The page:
How PTAB Privity Ruling Constrains Federal Contractors

Published date15 May 2020
AuthorMr Lionel Lavenue, Kelly Lu and Regan Rundio
Subject MatterIntellectual Property, Litigation, Mediation & Arbitration, Patent, Trials & Appeals & Compensation
Law FirmFinnegan, Henderson, Farabow, Garrett & Dunner, LLP

The ongoing process of reconciling how the Patent Trial and Appeal Board fits within the broader patent regime continues almost nine years after Congress' passage of the Leahy-Smith America Invents Act.

The PTAB, U.S. Court of Appeals for the Federal Circuit and U.S. Supreme Court have all recently weighed in on how the PTAB interacts with the U.S. Court of Federal Claims, the exclusive forum for patent infringement claims against the federal government.

In Microsoft Corp. v. Science Applications International Corp.,1 the PTAB denied institution of a federal contractor's related inter partes review petitions, holding them time-barred under Title 35 of U.S. Code Section 315(b).

In June 2017, patent owner Science Application International Corp. sued the government for infringing its patents directed to rapid target acquisition, a feature that petitioner Microsoft Corp. allegedly implemented in a product it provided the government under a November 2018 contract.

The institution decision held that Section 315(b) barred Microsoft's IPR petitions against SAIC's asserted patents because (1) Microsoft and the government were in privity and (2) Microsoft filed the petitions more than a year after June 2017. The board also indicated that it would, as an alternative, exercise its discretion to deny institution as a means of comporting with the holding in Return Mail Inc. v. United Postal Service.2

This article discusses the legal and factual background of the PTAB's Microsoft decision, how it applied the privity standard, the decision's impact on federal contractors, and how to square it with a similar PTAB decision from 2016.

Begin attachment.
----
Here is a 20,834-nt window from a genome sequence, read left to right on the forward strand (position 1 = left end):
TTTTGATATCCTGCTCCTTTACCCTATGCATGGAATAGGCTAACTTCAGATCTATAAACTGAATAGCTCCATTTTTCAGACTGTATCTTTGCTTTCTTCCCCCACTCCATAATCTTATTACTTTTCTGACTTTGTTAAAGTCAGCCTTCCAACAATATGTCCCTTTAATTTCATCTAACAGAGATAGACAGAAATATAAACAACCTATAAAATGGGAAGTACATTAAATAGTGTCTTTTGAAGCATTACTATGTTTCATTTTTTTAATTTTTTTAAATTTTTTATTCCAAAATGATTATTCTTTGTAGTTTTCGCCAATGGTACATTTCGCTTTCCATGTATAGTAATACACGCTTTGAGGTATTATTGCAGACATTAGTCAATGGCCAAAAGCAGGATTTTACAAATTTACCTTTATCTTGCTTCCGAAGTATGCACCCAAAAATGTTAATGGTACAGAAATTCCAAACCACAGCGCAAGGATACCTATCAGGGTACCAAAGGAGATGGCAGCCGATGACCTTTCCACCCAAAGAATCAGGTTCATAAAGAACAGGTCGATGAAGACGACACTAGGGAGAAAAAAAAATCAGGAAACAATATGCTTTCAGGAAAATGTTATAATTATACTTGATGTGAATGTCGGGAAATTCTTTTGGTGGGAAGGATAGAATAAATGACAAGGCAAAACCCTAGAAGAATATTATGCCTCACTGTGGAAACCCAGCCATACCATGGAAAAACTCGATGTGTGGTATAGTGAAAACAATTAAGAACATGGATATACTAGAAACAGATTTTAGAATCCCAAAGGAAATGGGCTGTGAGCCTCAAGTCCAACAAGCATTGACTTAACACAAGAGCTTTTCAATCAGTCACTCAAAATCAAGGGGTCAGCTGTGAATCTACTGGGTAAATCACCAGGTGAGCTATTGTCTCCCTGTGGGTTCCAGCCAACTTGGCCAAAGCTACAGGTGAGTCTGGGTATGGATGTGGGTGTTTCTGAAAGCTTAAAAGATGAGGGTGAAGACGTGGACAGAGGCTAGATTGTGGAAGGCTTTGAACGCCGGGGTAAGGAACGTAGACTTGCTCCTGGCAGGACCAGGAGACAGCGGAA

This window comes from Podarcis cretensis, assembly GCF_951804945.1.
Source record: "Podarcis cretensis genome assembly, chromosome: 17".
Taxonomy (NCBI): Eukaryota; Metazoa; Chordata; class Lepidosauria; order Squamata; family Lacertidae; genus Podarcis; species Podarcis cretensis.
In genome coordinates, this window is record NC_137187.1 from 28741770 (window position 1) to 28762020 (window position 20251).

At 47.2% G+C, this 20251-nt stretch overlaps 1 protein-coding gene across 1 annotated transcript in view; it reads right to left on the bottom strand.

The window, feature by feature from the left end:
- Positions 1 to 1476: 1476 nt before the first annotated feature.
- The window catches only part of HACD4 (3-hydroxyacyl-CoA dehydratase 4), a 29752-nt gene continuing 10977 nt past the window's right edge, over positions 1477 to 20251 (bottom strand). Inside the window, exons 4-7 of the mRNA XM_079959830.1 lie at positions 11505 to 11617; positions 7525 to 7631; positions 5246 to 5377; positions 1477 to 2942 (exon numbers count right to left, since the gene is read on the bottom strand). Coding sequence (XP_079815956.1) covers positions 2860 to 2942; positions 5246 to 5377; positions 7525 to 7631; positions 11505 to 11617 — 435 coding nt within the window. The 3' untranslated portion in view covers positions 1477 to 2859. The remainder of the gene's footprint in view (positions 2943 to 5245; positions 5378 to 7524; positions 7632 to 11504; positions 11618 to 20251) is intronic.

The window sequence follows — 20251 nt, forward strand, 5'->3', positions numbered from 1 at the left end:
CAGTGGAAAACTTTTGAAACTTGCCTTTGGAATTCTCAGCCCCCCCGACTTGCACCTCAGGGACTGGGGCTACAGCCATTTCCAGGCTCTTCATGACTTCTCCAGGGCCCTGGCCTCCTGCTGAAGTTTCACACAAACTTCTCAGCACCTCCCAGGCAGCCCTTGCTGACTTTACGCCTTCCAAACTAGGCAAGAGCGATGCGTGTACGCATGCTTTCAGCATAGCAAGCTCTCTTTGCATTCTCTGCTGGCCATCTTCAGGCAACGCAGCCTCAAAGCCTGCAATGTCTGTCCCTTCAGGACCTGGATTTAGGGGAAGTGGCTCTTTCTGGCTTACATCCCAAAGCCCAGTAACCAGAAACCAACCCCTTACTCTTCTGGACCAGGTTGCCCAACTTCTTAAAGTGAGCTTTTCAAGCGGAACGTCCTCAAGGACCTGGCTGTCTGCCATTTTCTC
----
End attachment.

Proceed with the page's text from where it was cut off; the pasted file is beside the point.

Third-Party Practice at the COFC

Suing the federal government for patent infringement3 is specialized work governed by Title 28 of U.S. Code Section 1498(a).4 Patent owners can sue in only one forum, the jury-less COFC, and only for "reasonable and entire compensation"5 ' not injunctive relief.6 Patent owners cannot sue federal contractors for infringing activity performed for the government.7

Federal contractors may nevertheless find themselves in these specialized proceedings in the role of government indemnitor Federal contracting regulations typically require suppliers to indemnify the government from patent infringement liability.8 If a contractor-indemnitor's activity or related activities of federal government are found to infringe, its continued performance under the contract exposes it to mounting indemnification liability.

Compounding a contractor's predicament is the government's inability to cede control of its litigation defense to a third party.9 The contractor-indemnitor bereft of control of its indemnitee's defense but exposed to indemnification liability, may join a Section 1498(a) action as a third party.10 In that capacity, it may present defenses against any alleged infringement, including defenses distinct from the government's.

The IPR Section 315(b) Time Bar

Given the much-discussed benefits of PTAB proceedings,11 federal contractors may prefer to invalidate a patent before administrative patent judges as opposed to a COFC judge. Access to the PTAB is, however, time-sensitive For example, Section 315(b) provides that:

An inter partes review may not be instituted if the petition requesting the proceeding is filed more than 1 year after the date on which the petitioner, real party in interest, or privy of the petitioner is served with a complaint alleging infringement of the patent.

This provision is particularly salient for contractor-indemnitors because they are (i) at risk of being deemed in privity with their customers and (ii) often only notified that products or services they supply are the subject of a complaint long after service.

As discussed below, the PTAB recently denied a series of IPR petitions by applying Section 315(b) to Microsoft in its capacity as a federal contractor.

Microsoft v. SAIC

On June 19, 2017, SAIC sued the government under Section 1498(a), accusing certain night-vision goggles of implementing its patented rapid target acquisition technology. RTA provides visual indication in a soldier's heads-up display where the soldier's gun is...

To continue reading

Request your trial

VLEX uses login cookies to provide you with a better browsing experience. If you click on 'Accept' or continue browsing this site we consider that you accept our cookie policy. ACCEPT